For many years the School Arms were the only School emblem that existed in days when School Colours were not thought of or needed; the only School cap was the Oxford University academic cap or mortar board which the members of the School had every right to wear, for Richard Pate left his School in the care of Corpus Christi and signed an indenture with the President and Scholars whereby the School became part and parcel of the possessions of that College, and consequently to a certain extent of Oxford University, and entitled to wear the Oxford cap.

This point was practically demonstrated at the time when Cheltenham College came into being. The School at this period after more than 250 years of existence fell on rather evil days. Owing to the fame of its waters Cheltenham had changed from a village into a town (its population increased 1,000% in less than 50 years), but the school, unable to modernize so rapidly as the town, became a sort of useless appendage of the past and eventually, in 1848, had to be closed. Something had to be done to meet the educational requirements of the growing population, and a few enterprising gentlemen floated a company in which there were to be 650 shares of £20 each, and with this capital they started what is now known as Cheltenham College. This venture was a success, and in less than 20 years the original shares of £20 were worth £100, and now, of course, are very valuable. It is interesting to note that one of the original promoters has left it on record that in his opinion there would have never been a College if the Grammar School had taken its start on a modern basis “only a few years sooner”.

The proprietors of this new school wanted the pupils to wear the academic cap with a black tassel; but on May 1st, 1852, Cheltenham Grammar School had reopened on a modern and efficient basis and it now asserted that as “legally belonging to Oxford University” it alone had the disputed right to this cap. The proprietary school had to give way to the ancient and royal foundation, and they adopted instead a cap with a red tassel, a practice which has been since followed by all the private academies in Cheltenham who adorn their caps with many coloured tassels.

The School then until quite recently had no other emblem than its ancient coat of arms, black and silver, rather funereal, and the cap with a black tassel – more funereal still. So that when it became necessary to have colours for athletic and other purposes, the red and blue colours of the Oxford College to which the School was so closely affiliated, were adopted; for Corpus Christi had taken as its colours, red and blue, the predominating colours of its coat of arms.

Such is the history of our School Colours and our School Arms; Cheltenham Grammar School has a unique tradition in having both Arms and Colours of ancient origin. Many schools and colleges have ancient coats of arms but their colours as a rule are adopted only recently either because they look pretty or because there is a cheap line in those colours. A few, such as Corpus Christi, take the two principal colours in their Arms, but this is not usual. It must be borne in mind that these heraldic designs were originally those painted on the shield of the warrior used in battle. Such shields are invariably made of metal, and consequently the metal is always predominant in the heraldic representations used at the present time. Only two metals are used In heraldry - silver and gold – and only five colours – red, blue, black, green, and purple. So that the choice of colours from arms is very limited, the more so because it is also an invariable rule that if the background of a shield is of a metal, the designs thereon are in colour; if the background is coloured the designs are all of metal. In Richard Pate’s arms we have black designs on a silver background; in Richard Foxe’s arms we have a golden pelican on a blue background. Corpus was able to get blue and red from their arms because, as already explained, they have two coats of arms side by side on the same shield, and they took the red from the one and the blue from the other.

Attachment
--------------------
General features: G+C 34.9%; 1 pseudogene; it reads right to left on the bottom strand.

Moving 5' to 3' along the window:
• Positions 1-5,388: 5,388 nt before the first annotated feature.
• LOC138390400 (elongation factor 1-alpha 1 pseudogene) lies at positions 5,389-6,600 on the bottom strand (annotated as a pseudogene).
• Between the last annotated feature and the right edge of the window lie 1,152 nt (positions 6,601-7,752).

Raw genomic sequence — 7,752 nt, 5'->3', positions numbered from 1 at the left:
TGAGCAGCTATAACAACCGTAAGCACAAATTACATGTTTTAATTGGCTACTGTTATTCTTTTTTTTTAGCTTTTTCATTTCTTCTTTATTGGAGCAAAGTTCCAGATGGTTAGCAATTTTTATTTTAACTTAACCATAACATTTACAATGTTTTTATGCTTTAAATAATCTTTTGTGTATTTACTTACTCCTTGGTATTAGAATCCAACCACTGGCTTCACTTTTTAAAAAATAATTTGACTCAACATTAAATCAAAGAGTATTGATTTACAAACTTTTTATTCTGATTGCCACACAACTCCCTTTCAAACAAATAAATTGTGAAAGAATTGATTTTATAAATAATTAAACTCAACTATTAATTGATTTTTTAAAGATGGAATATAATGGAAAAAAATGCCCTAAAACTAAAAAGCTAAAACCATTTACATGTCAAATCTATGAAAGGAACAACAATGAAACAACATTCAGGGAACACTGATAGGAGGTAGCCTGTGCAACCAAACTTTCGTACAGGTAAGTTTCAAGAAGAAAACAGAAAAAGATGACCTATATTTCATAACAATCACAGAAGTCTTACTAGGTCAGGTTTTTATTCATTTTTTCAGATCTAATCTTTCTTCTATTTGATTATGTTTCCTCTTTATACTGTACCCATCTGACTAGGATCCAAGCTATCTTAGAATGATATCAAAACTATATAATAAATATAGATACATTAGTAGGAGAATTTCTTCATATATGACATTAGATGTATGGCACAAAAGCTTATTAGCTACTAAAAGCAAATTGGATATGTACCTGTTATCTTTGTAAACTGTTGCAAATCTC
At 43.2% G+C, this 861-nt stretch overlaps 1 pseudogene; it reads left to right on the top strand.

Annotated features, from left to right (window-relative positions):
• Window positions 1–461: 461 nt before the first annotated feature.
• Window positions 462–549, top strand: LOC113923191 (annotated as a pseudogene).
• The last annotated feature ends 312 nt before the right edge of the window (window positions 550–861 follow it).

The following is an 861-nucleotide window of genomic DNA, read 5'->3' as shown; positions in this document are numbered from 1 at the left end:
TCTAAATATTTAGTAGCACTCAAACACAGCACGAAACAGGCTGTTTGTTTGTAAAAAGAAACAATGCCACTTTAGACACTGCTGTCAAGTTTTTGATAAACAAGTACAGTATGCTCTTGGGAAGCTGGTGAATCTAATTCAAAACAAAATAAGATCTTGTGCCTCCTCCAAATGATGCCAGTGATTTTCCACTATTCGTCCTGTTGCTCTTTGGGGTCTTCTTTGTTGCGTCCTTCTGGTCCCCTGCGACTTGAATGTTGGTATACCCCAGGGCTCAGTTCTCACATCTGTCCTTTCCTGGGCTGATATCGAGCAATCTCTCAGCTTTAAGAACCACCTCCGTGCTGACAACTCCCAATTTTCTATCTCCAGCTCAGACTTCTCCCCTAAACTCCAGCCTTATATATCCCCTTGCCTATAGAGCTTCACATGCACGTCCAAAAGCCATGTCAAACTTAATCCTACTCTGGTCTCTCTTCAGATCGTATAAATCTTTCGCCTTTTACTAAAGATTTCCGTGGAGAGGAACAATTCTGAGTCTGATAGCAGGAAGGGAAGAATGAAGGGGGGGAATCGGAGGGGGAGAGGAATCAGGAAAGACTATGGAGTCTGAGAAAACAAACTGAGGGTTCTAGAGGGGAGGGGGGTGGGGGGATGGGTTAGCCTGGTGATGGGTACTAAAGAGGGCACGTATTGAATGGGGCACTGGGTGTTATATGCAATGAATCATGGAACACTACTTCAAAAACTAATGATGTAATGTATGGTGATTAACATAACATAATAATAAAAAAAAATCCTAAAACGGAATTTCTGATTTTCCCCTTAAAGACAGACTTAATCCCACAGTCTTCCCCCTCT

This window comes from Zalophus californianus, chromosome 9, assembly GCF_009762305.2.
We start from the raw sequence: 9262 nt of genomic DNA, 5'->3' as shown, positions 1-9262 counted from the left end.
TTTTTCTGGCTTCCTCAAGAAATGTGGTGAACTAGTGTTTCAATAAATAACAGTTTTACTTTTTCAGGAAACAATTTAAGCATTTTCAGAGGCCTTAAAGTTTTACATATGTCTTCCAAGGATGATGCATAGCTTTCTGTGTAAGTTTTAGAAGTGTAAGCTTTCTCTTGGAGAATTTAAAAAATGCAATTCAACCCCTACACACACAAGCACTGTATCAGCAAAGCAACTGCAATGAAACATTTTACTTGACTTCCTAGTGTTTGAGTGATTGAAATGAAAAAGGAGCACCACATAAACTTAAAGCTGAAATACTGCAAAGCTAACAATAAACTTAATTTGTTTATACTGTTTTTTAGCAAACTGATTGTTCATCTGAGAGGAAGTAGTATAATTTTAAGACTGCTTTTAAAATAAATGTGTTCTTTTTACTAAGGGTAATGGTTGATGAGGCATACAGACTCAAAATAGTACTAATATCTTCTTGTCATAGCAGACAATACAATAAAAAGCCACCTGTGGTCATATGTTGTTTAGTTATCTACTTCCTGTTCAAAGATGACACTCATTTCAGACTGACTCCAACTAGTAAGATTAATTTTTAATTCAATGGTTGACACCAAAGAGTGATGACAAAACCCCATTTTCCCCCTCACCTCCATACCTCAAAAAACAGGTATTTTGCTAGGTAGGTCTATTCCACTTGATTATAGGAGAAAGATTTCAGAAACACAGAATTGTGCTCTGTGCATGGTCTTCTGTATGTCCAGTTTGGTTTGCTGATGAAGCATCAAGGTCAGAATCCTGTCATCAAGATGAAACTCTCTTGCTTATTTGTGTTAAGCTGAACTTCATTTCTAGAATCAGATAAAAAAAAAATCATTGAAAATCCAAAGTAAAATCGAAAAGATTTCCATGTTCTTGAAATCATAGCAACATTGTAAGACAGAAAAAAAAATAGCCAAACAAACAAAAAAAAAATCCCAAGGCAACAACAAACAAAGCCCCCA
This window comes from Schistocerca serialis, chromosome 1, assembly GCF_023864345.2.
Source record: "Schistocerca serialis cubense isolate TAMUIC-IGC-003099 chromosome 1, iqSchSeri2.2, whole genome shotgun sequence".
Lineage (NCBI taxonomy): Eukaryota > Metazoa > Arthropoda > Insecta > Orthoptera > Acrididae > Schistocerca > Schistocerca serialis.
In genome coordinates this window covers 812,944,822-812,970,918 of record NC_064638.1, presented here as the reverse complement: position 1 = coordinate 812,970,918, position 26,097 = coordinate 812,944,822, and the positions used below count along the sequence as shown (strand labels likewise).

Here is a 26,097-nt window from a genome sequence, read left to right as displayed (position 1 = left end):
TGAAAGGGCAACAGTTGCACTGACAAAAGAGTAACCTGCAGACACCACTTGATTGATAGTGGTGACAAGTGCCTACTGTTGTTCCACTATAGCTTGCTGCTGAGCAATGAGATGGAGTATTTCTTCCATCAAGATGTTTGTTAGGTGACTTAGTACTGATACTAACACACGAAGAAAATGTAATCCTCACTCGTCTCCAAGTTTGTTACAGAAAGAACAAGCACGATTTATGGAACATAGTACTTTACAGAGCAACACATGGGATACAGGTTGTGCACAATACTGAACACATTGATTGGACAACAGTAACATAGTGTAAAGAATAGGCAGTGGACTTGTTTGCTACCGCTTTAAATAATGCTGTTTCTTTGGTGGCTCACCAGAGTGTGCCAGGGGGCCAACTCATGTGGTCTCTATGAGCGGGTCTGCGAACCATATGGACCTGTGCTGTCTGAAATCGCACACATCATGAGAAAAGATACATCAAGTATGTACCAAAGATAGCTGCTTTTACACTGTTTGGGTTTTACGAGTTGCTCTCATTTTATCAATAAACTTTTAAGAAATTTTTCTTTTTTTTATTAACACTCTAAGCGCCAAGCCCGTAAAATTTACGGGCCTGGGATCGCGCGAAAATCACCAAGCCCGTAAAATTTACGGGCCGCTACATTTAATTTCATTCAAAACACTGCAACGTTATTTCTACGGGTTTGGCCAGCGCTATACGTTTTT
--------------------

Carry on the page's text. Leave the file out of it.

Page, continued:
To complete the story of our School emblems we must say a few words about the badge on the School cap – an unhappy attempt to combine the Arms and the Colours. The School Arms – the only public Coat of Arms not a 19th century creation and the only memorial of antiquity (except the Parish Church) in Cheltenham – would have been more in keeping with the dignity of the School, as a badge for the School cap, especially as we have the Arms everywhere else, on the buildings, books, notepaper, etc. Directly the School Colours were introduced on the Arms, they ceased ipso facto to be a Coat of Arms because the colours were not on a metal background. “Surely” says a leading authority “even those who affect the greatest contempt for heraldry will admit that if arms are to be borne at all, it should be according to the laws of arms”. But “there’s comfort yet”; the mistake could be easily rectified by ordering a different colour enamel, and, moreover, the inside lining of the caps has a representation of the Arms in black and silver, and those who object to the exterior may take courage and look inside – and then contemplate on the joys of consistency.